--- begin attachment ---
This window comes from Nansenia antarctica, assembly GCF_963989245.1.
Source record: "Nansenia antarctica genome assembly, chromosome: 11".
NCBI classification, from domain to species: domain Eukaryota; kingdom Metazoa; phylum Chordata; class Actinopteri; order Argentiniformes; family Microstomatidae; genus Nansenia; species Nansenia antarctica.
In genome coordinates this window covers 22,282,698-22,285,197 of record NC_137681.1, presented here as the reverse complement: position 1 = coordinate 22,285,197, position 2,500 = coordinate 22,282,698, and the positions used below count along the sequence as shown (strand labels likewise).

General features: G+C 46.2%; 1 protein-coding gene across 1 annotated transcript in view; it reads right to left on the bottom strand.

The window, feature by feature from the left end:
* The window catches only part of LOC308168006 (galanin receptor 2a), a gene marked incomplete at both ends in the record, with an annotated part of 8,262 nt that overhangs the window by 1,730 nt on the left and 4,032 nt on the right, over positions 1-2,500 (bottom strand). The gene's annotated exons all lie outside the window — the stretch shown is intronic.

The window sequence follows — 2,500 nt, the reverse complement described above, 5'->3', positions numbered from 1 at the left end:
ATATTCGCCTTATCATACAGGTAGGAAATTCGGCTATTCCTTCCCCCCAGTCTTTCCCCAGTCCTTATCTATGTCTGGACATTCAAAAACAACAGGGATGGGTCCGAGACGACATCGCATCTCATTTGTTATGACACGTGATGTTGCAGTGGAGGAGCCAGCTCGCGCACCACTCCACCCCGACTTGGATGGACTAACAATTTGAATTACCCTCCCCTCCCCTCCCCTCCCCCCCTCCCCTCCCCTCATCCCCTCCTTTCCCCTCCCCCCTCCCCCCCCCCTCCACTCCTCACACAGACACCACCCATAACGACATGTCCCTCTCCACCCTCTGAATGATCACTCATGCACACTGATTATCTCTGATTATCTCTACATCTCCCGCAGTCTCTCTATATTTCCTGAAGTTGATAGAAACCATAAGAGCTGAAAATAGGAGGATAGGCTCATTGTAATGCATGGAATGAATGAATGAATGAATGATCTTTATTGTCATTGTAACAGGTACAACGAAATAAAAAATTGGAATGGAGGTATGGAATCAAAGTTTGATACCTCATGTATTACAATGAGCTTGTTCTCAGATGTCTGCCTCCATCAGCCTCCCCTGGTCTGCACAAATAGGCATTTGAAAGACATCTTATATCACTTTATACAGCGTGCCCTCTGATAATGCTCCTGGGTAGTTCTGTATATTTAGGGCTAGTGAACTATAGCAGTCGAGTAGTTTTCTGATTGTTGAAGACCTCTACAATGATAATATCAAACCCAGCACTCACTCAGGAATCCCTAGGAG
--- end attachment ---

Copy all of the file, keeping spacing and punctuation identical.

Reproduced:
This window comes from Nansenia antarctica, assembly GCF_963989245.1.
Source record: "Nansenia antarctica genome assembly, chromosome: 11".
NCBI classification, from domain to species: domain Eukaryota; kingdom Metazoa; phylum Chordata; class Actinopteri; order Argentiniformes; family Microstomatidae; genus Nansenia; species Nansenia antarctica.
In genome coordinates this window covers 22,282,698-22,285,197 of record NC_137681.1, presented here as the reverse complement: position 1 = coordinate 22,285,197, position 2,500 = coordinate 22,282,698, and the positions used below count along the sequence as shown (strand labels likewise).

General features: G+C 46.2%; 1 protein-coding gene across 1 annotated transcript in view; it reads right to left on the bottom strand.

The window, feature by feature from the left end:
* The window catches only part of LOC308168006 (galanin receptor 2a), a gene marked incomplete at both ends in the record, with an annotated part of 8,262 nt that overhangs the window by 1,730 nt on the left and 4,032 nt on the right, over positions 1-2,500 (bottom strand). The gene's annotated exons all lie outside the window — the stretch shown is intronic.

The window sequence follows — 2,500 nt, the reverse complement described above, 5'->3', positions numbered from 1 at the left end:
ATATTCGCCTTATCATACAGGTAGGAAATTCGGCTATTCCTTCCCCCCAGTCTTTCCCCAGTCCTTATCTATGTCTGGACATTCAAAAACAACAGGGATGGGTCCGAGACGACATCGCATCTCATTTGTTATGACACGTGATGTTGCAGTGGAGGAGCCAGCTCGCGCACCACTCCACCCCGACTTGGATGGACTAACAATTTGAATTACCCTCCCCTCCCCTCCCCTCCCCCCCTCCCCTCCCCTCATCCCCTCCTTTCCCCTCCCCCCTCCCCCCCCCCTCCACTCCTCACACAGACACCACCCATAACGACATGTCCCTCTCCACCCTCTGAATGATCACTCATGCACACTGATTATCTCTGATTATCTCTACATCTCCCGCAGTCTCTCTATATTTCCTGAAGTTGATAGAAACCATAAGAGCTGAAAATAGGAGGATAGGCTCATTGTAATGCATGGAATGAATGAATGAATGAATGATCTTTATTGTCATTGTAACAGGTACAACGAAATAAAAAATTGGAATGGAGGTATGGAATCAAAGTTTGATACCTCATGTATTACAATGAGCTTGTTCTCAGATGTCTGCCTCCATCAGCCTCCCCTGGTCTGCACAAATAGGCATTTGAAAGACATCTTATATCACTTTATACAGCGTGCCCTCTGATAATGCTCCTGGGTAGTTCTGTATATTTAGGGCTAGTGAACTATAGCAGTCGAGTAGTTTTCTGATTGTTGAAGACCTCTACAATGATAATATCAAACCCAGCACTCACTCAGGAATCCCTAGGAG